As a Community Development Worker, I want to make a change. I want to help those that are struggling, with big or small struggles – I’m not picky.
Some of those that are struggling in our community are the residents in social/public/affordable housing. Sometimes, they need more than just support in affording to keep a roof over their head. Sometimes, they need help dealing with some big issues, and sometimes issues that seem small. Often times, they don’t know where to get that help, and are too socially isolated to try.
Earlier this month, I began an outreach service at a public housing estate close by. The idea was to take my laptop and my work, and work out of the common room on the estate. Residents could come and see me at their leisure, have morning tea and a cuppa, say hello, or talk to me about anything. I wanted to remove the difficulty in accessing help for residents, not just those with mobility issues, but those that are isolated, and those that just wouldn’t think to ask for help, or even know where to go.
I popped a note in their letterboxes the week before to let them know I was coming, and then crossed my fingers on the day that someone would turn up.
Well, I turned up – and there were people waiting for me. I went inside, set up, got the morning tea things out, made my first cuppa, and started chatting. And you know what – not only was I chatting (one on one for the most part), but the residents were chatting, laughing, and interacting together as well. It was fantastic to see.
Previous attempts at engaging the residents with movie mornings and other structured events had received a small attendance, and generally the same few residents. This time – I had eight residents sitting in the (usually empty) common room. A few other people stuck their head in, thought it was a bit crowded, so I popped outside and had a chat with them there.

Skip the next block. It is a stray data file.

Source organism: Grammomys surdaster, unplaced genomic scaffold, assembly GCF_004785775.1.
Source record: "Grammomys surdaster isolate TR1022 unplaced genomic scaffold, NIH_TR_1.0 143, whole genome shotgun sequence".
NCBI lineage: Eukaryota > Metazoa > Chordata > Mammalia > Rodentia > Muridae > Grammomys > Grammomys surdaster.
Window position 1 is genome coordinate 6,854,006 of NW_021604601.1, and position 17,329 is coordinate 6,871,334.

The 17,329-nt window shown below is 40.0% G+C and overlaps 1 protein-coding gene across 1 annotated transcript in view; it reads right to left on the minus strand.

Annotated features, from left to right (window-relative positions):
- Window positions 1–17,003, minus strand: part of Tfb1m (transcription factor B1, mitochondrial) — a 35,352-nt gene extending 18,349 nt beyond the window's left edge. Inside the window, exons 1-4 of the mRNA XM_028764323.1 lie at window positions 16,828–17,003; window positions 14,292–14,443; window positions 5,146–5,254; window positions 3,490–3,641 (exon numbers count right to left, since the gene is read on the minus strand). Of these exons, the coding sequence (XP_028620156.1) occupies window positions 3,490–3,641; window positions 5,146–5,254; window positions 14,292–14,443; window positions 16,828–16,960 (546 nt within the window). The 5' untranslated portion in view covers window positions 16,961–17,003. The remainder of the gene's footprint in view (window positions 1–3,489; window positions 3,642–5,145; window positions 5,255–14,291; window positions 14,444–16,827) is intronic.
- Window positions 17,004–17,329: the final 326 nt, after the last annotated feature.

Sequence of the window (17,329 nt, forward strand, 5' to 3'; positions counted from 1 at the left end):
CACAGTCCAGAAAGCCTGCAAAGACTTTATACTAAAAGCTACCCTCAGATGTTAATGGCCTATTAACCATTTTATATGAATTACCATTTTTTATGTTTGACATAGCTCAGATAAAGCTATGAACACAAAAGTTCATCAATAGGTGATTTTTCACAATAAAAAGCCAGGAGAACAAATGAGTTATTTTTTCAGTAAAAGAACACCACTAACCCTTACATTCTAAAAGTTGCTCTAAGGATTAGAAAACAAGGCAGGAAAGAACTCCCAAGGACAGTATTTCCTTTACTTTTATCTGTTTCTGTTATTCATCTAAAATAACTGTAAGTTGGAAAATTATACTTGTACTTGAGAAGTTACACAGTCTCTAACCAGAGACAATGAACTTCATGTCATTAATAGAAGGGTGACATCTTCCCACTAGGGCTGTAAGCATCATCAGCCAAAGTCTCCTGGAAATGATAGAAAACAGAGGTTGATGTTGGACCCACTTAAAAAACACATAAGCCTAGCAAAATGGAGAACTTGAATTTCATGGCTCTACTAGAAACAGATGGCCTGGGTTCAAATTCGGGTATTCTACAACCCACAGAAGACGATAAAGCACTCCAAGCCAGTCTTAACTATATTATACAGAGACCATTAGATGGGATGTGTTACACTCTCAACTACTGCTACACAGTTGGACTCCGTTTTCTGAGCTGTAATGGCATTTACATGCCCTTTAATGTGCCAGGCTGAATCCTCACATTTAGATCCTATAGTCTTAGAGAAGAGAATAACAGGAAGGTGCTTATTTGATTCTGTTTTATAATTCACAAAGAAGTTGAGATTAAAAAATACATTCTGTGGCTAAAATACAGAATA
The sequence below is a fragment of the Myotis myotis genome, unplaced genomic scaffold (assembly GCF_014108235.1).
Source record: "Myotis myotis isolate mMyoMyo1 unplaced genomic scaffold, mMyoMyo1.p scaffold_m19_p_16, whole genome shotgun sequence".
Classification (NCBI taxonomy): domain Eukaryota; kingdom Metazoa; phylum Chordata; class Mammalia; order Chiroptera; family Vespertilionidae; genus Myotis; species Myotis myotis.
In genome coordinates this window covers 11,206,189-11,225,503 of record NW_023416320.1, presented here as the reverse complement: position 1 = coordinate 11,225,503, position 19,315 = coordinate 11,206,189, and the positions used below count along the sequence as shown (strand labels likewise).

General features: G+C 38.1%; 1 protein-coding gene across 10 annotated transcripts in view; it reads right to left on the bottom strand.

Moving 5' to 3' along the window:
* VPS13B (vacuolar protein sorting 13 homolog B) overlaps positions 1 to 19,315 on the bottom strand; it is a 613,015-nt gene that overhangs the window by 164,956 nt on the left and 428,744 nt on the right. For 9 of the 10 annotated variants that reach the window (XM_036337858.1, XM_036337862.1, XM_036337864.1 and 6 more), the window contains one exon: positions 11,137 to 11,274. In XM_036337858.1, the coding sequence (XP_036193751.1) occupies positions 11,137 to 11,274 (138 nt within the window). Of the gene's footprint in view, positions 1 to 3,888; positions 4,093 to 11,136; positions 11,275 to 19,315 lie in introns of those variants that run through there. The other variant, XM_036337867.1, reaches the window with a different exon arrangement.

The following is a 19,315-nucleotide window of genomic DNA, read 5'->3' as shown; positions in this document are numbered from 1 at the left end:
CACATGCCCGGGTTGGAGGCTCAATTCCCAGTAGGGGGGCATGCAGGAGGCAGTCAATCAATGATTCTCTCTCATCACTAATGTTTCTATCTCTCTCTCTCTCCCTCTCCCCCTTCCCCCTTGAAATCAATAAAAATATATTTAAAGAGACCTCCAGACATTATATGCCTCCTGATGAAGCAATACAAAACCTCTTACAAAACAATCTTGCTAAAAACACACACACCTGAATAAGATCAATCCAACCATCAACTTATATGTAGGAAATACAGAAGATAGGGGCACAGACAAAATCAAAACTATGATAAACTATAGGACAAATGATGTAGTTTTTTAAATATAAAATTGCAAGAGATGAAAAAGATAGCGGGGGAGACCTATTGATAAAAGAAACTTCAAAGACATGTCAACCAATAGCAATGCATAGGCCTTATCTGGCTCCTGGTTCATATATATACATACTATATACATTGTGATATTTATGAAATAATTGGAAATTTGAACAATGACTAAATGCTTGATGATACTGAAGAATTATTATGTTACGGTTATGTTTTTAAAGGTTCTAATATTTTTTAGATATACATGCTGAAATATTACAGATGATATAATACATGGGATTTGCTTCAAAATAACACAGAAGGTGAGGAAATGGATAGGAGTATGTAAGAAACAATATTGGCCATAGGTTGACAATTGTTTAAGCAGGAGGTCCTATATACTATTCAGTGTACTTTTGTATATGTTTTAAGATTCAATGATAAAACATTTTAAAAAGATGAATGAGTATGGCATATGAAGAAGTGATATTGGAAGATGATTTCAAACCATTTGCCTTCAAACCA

During the three hours I was there, I signed two residents up for an Opal Card, activated one Opal Card, and set someone up on Facebook. What we might think of as small struggles. I took some questions about Housing and their units, and arranged support and meals for a resident going in to have major surgery – big struggles! And I saw that even dealing with the small struggles made a big difference in the lives of these often isolated people.
I had many conversations, made cups of tea and coffee, and watched many others have conversations. They watched TV together, had a laugh together. Offered support to each other. Connected. And asked me when I was coming back. To me, it sounded like success.
So what lessons did I take from my day?
I learnt that sometimes, people don’t need a structured activity to interact – they just need a place to go, and a reason to go there.
I also learnt that the small things that we take for granted (like having an Opal Card, or a Facebook account to keep in contact with a child in America) can be a huge thing to someone else.
My last lesson was that connection with others is a huge thing – it really can light people up. I could see it on their faces, hear it in their voices.
And the best part? When I finally got them all out of the common room, and packed up – there they all were, gathered at their post boxes, still chatting and laughing. Connecting.